Tracey Takes Action to Tackle Puppy Farming

Tracey has pledged to support the campaign to stamp out the sale of irresponsibly bred puppies within Chatham and Aylesford and across the UK.

Tracey will be one of a number of MPs demanding action in a House of Commons debate in March. The debate has been secured following a campaign by the animal welfare group Pup Aid, and the support of over 108,000 members of the public who have signed an e-petition asking the government to ban the sale of puppies and kittens without their mothers present.

Puppy farms, largely found in Wales and Ireland have been using pet shops and dealers in England to sell their puppies. These dogs are bred purely for profit and without any thought for the health, welfare, and quality of life of both puppies and parents.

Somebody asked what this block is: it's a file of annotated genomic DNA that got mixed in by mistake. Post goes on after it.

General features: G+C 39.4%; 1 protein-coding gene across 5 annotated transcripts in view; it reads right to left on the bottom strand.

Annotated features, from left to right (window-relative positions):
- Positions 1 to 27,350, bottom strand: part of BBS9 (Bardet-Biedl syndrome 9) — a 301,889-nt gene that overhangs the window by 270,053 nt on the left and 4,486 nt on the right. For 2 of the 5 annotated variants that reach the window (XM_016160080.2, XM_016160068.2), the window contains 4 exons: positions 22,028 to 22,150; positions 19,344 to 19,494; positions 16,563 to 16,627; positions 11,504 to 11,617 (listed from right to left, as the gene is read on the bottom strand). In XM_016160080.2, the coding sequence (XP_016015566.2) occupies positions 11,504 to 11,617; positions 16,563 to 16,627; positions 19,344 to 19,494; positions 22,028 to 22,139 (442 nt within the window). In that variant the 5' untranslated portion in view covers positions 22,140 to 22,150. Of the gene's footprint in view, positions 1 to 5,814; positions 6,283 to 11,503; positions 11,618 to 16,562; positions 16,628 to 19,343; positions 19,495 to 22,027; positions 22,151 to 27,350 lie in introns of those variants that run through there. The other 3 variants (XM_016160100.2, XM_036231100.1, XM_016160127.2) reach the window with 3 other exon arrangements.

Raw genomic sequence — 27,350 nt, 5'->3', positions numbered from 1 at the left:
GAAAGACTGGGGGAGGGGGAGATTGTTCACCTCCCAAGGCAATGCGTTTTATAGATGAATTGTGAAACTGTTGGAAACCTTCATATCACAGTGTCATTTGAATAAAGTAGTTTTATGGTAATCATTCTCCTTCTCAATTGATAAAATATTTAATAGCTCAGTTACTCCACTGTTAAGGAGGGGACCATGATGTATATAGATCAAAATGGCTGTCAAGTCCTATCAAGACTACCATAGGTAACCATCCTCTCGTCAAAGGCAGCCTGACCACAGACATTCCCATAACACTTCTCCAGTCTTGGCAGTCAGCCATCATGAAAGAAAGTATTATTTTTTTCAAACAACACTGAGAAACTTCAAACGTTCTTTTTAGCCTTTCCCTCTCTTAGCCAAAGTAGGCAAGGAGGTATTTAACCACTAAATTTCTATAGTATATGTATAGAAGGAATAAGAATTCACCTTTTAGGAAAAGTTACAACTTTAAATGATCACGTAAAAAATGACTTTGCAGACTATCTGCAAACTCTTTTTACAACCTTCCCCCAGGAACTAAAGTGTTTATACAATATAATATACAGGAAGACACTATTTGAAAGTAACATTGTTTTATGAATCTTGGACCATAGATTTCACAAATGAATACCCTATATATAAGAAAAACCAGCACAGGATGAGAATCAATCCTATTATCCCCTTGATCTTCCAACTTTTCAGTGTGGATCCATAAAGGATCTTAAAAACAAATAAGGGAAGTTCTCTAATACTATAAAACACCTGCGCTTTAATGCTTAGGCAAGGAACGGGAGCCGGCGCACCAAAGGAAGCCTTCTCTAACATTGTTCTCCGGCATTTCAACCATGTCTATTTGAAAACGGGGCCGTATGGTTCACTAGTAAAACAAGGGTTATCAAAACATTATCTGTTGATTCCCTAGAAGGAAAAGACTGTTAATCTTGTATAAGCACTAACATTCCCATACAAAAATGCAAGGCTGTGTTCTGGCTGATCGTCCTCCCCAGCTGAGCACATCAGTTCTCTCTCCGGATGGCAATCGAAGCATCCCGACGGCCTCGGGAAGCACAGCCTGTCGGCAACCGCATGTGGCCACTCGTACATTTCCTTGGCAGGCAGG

Kept in horrific conditions, these puppies are usually unvaccinated, unsocialised, removed from their mothers too early, then sent long distances cross country and sold en masse – usually poorly and riddled with painful disease – to pet shops, private dealers, and for sale through websites.

Commenting,Tracey said: “As well as the huge damage irresponsible puppy farming causes both pups and their mothers, new owners – often young families – are frequently left to deal with the financial and emotional wreckage when these puppies develop serious behavioural problems, or require expensive veterinary treatments, and at worst, euthanasia. As Chair of the Pet Advisory Committee, I and we are commited

TV vet Marc Abraham, who has led the Pup Aid campaign, added: “Pup Aid’s e-petition is proudly the biggest government petition supporting pet welfare of all time, clearly showing that the British public are opposed to puppy farms, and we finally have a chance to change the law cutting out this important supply route – the pet shop. The support of MPs like [name] is vital if we are to ensure that the government acts. It’s so important that potential owners see the puppy interacting with its mother and in conditions that support both its physical and behavioural development; and current legislation must reflect this.”